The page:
I love the NLDS round, because games are actually played during the day. Which means I can follow the games on line at work (work allowing, of course), and listen to the games during the drive home. Tonight I spent about 25 minutes in the car, so I heard the beginning of the Yankees/Twins game.
And in those 25 minutes, Steve Phillips managed to say three dumb things. Three! He must be the most limber man in America, because his foot is always in his mouth.
(a) Steve and his broadcast partner, the normally savvy John Miller, were discussing Justin Morneau's absence and how the Twins have played very well since Morneau went down for the season with a stress fracture in his back. Phillips commented that Kubel (who led the Twins in RBI this year, by the way) had been the DH while Morneau was in the lineup, but now that Morneau was out Kubel had shifted to the OF because Cuddyer was now at first. Then the money comment (paraphrased; remember I was driving): and that puts your power in the field, which is not what you want to do.
Apparently, according to Phillips, teams would be better off if their best hitters only had to concentrate on hitting and not that pesky fielding thing. I guess this is why the NL is considered inferior.
Of course, the BEST HITTER IN BASEBALL currently plays first base for the Cardinals, which would seem to blow a hole in this theory. Strike One.
(b) I think Jorge Posada is a future Hall of Famer. Wow. Just wow. Posada has never won an MVP (he's received votes twice, finishing 6th in 2007 and 3rd in 2003) and never won a gold glove behind the plate. He's won the All-Star popularity contest 5 times, which is not a good metric for HOF worthiness anyway. He has won the catcher Silver Slugger 5 times, which is noteworthy.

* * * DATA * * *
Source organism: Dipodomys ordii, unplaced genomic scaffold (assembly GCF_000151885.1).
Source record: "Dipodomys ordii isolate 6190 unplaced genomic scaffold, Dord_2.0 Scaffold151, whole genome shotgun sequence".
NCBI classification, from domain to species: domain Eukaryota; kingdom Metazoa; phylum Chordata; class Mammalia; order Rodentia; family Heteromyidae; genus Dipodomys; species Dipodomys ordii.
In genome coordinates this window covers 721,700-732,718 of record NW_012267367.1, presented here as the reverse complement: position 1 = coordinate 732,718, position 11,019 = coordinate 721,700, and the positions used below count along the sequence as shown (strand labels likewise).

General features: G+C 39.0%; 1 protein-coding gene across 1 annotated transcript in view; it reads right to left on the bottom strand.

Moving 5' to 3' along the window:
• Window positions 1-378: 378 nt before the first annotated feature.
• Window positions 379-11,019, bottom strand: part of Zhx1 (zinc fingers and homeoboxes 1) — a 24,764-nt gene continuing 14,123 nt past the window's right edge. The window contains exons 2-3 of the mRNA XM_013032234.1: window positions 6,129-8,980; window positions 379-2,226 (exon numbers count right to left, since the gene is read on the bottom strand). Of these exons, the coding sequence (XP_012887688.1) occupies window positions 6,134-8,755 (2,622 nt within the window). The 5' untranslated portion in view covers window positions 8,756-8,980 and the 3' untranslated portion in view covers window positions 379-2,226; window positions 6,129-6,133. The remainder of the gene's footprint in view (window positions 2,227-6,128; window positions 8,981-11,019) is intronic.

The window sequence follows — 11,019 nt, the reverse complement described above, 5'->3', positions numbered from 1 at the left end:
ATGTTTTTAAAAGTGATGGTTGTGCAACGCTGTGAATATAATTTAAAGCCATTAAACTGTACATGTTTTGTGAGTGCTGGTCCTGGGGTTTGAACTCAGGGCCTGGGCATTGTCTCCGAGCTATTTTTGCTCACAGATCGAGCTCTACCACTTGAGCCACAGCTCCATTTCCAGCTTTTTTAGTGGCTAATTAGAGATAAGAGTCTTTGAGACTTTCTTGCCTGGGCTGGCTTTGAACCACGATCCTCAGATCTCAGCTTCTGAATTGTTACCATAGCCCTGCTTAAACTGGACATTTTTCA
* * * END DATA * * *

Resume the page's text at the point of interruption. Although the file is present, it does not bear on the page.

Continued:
Posada's career line: .277/.379/.480. Know who Baseball Reference compares him to? Rich Aurilia, Ken Caminiti, Jose Valentin, Mickey Tettleton, Mike Lieberthal, and Joe Ferguson. None of those guys will ever be included in a document listing potential Hall of Famers.
Playing for the New York Yankees, by itself, does not qualify a player for the HOF. Strike Two.
(c) Regarding Robinson Cano (paraphrasing) - what a luxury to have a guy like this hitting seventh, with his 200 hits and 25 HR. He can hit higher in the order.
The reason Cano is hitting seventh is because his OBP is eighth best of the 2009 Yankee starters. Yep, of the regulars, only Melky Cabrera (.336) has a lower OBP. Cano had a great year, and one could argue it was a career year, although his 2006 and 2007 seasons are comparable. But let's give Girardi credit for understanding on-base percentage and crafting his lineup accordingly.
Cano hits low in the Yankee order because that's where his OBP dictates he should hit. Strike Three.
Enjoy the Sole Sandwich, Steve.
2 hours ago